Advertisement

The Orvis Pocket Guides

OK, so you've hooked a striper and you're not sure what to do next. Just reach into your pocket, pull out The Orvis Pocket Guide to Fly Fishing for Striped Bass and Bluefish and turn to page 41. You'll find the answer there.

November 17, 2001
Orvis_1

Orvis_1

Review by Steve Raymond

The Orvis Pocket Guide to Fly Fishing for Striped Bass and Bluefish
by Lou Tabory

_The Orvis Pocket Guide to Fly Fishing for Bonefish and Permit
by Jack Samson
_

Advertisement

The Lyons Press
123 W. 18th St.
New York, NY 10011
Hardcover; $16.95 each

OK, so you’ve hooked a striper and you’re not sure what to do next. Just reach into your pocket, pull out The Orvis Pocket Guide to Fly Fishing for Striped Bass and Bluefish and turn to page 41. You’ll find the answer there.

Just kidding, of course. But you could stuff either or both of these little guidebooks in your pocket and consult them while fishing, though it’s probably a better idea to read them at home before you go. That way your pockets and hands will be free and your brain preprogrammed with valuable advice.

Advertisement

Lou Tabory and Jack Samson, both grizzled saltwater fly-fishing veterans, have teamed up with the Orvis Co. in these two little books to offer brief, to-the-point instruction on the pursuit of four popular fly-rod species. Each book covers tackle, casting techniques, where and how to find fish, types of flies and how to fish them, boat-fishing and wade-fishing techniques, and lots of other good stuff – as much, in fact, as you’d expect to find in a much bigger book. They also have lots of color photos (although there’s a conspicuous blank space on page 68 of Tabory’s book where a photo inadvertently was left out).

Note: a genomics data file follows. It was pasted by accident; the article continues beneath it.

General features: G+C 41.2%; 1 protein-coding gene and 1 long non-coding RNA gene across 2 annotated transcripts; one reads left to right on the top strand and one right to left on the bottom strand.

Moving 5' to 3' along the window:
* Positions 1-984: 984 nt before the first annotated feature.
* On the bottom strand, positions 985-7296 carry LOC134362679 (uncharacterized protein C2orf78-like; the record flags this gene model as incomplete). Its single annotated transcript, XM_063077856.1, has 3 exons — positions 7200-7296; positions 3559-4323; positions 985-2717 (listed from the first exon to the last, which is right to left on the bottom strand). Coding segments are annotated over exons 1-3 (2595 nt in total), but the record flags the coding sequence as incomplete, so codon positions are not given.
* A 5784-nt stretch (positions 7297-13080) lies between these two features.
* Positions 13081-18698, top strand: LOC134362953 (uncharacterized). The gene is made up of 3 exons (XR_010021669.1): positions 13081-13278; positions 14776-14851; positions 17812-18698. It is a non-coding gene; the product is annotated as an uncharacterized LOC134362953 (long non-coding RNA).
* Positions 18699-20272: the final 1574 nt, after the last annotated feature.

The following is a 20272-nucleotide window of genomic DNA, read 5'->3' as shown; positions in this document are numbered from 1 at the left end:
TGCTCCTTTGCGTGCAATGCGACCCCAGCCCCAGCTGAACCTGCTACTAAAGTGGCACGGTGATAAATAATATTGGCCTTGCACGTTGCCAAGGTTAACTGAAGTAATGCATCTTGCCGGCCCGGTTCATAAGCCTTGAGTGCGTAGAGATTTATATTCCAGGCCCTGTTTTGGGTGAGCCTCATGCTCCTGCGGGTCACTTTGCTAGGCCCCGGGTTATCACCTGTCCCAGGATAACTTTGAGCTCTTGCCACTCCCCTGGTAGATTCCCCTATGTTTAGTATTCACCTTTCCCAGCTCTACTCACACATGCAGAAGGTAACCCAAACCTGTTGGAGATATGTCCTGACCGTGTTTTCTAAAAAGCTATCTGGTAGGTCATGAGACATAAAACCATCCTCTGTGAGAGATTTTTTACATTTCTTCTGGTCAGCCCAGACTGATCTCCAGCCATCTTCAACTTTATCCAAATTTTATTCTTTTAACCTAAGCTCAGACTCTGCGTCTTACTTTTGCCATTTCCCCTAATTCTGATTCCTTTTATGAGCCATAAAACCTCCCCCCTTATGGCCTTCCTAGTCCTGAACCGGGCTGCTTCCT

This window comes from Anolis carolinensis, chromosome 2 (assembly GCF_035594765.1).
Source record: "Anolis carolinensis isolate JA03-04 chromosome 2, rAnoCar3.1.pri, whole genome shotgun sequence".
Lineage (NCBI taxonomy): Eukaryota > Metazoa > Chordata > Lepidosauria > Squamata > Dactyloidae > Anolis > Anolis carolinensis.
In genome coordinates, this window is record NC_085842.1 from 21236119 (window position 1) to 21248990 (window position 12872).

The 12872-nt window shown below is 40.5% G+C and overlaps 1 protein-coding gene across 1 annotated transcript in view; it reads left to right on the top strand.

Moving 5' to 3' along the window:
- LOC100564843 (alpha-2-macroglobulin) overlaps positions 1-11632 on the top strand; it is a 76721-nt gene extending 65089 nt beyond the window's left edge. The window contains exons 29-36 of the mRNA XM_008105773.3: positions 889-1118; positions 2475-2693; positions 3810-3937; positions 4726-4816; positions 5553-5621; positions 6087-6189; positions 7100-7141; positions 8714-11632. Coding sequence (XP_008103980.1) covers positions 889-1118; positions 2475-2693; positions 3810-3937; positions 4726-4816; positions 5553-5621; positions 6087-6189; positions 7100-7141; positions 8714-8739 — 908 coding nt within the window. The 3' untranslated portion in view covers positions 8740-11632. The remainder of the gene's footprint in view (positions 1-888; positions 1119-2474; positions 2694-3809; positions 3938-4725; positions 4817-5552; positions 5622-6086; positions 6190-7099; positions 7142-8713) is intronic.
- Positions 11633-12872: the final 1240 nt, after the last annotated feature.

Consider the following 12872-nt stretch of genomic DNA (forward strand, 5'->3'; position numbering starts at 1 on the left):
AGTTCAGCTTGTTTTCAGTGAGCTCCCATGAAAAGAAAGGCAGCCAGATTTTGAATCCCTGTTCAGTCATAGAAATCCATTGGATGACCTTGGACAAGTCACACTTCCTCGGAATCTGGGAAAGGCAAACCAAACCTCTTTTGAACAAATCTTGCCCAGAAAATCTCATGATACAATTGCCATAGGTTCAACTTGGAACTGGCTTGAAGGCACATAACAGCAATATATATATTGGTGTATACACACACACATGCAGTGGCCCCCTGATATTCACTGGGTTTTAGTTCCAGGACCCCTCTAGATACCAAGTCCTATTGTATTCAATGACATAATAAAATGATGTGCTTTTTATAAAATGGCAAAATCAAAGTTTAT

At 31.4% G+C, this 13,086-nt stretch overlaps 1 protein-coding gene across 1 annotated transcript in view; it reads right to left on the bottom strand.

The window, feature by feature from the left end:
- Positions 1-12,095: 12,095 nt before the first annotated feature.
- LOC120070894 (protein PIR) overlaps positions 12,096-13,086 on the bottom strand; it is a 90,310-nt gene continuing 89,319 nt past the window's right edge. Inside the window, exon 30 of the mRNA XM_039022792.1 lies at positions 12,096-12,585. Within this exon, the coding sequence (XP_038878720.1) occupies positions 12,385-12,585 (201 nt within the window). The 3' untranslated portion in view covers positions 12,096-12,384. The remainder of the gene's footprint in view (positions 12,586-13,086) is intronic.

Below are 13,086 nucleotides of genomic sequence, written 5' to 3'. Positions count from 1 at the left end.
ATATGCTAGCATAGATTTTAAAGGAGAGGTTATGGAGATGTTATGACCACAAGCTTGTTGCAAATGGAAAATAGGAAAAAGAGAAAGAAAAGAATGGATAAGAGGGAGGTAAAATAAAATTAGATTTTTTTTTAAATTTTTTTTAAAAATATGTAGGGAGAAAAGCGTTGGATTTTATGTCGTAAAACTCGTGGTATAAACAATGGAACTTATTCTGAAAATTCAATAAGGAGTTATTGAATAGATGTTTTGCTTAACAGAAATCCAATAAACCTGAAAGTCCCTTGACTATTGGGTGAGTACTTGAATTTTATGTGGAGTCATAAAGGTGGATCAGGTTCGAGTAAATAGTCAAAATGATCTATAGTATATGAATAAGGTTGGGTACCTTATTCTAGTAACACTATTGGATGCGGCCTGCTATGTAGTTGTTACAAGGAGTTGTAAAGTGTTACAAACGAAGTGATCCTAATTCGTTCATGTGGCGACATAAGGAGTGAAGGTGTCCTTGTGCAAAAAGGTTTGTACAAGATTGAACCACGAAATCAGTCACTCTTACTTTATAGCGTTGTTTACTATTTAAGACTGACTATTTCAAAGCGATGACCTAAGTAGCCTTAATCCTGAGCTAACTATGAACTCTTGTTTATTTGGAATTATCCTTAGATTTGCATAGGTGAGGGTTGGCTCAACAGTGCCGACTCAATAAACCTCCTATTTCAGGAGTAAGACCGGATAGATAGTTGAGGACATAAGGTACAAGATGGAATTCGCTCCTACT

Tabory sticks single-mindedly to the subject, while Samson occasionally wanders off the point and drops names like a small-town telephone directory. He also takes aim at Bahamian guides: ”The most surly and noncommunicative guides in the world are in the Bahamas,” he writes. ”It is probably our own fault for spoiling them all these years with large tips for less-than-adequate performance. We should know better.” C’mon, Jack, tell us how you really feel!

If these two books suffer a common flaw, it’s their failure to say anything about angling etiquette – is there a conspiracy to avoid this subject? – a serious omission for any instructional book in these days of crowded fishing waters. But in most other particulars, these two little volumes are on the mark. They won’t make you an instant expert on stripers, bluefish, bonefish or permit, but they’ll surely get you pointed in the right direction.

Advertisement
Advertisement

More How To

Advertisement
Advertisement